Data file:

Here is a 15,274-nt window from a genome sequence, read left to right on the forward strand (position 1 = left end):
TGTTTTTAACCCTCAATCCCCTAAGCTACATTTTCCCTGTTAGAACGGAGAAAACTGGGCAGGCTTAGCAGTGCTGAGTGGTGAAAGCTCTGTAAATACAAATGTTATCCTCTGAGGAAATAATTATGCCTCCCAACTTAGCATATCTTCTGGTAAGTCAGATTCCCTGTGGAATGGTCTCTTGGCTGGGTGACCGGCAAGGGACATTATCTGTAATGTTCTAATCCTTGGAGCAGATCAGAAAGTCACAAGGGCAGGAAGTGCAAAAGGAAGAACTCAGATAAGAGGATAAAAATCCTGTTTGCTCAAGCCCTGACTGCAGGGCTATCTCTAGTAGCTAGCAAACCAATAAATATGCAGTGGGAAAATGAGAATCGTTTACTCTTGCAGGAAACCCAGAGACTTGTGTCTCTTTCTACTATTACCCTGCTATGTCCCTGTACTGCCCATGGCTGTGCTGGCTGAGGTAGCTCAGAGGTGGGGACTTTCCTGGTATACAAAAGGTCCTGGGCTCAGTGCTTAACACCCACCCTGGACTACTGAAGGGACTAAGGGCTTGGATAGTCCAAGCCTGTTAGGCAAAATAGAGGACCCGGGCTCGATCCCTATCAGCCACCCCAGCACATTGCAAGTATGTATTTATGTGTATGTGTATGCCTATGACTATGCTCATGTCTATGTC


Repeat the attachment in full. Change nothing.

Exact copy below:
Here is a 15,274-nt window from a genome sequence, read left to right on the forward strand (position 1 = left end):
TGTTTTTAACCCTCAATCCCCTAAGCTACATTTTCCCTGTTAGAACGGAGAAAACTGGGCAGGCTTAGCAGTGCTGAGTGGTGAAAGCTCTGTAAATACAAATGTTATCCTCTGAGGAAATAATTATGCCTCCCAACTTAGCATATCTTCTGGTAAGTCAGATTCCCTGTGGAATGGTCTCTTGGCTGGGTGACCGGCAAGGGACATTATCTGTAATGTTCTAATCCTTGGAGCAGATCAGAAAGTCACAAGGGCAGGAAGTGCAAAAGGAAGAACTCAGATAAGAGGATAAAAATCCTGTTTGCTCAAGCCCTGACTGCAGGGCTATCTCTAGTAGCTAGCAAACCAATAAATATGCAGTGGGAAAATGAGAATCGTTTACTCTTGCAGGAAACCCAGAGACTTGTGTCTCTTTCTACTATTACCCTGCTATGTCCCTGTACTGCCCATGGCTGTGCTGGCTGAGGTAGCTCAGAGGTGGGGACTTTCCTGGTATACAAAAGGTCCTGGGCTCAGTGCTTAACACCCACCCTGGACTACTGAAGGGACTAAGGGCTTGGATAGTCCAAGCCTGTTAGGCAAAATAGAGGACCCGGGCTCGATCCCTATCAGCCACCCCAGCACATTGCAAGTATGTATTTATGTGTATGTGTATGCCTATGACTATGCTCATGTCTATGTC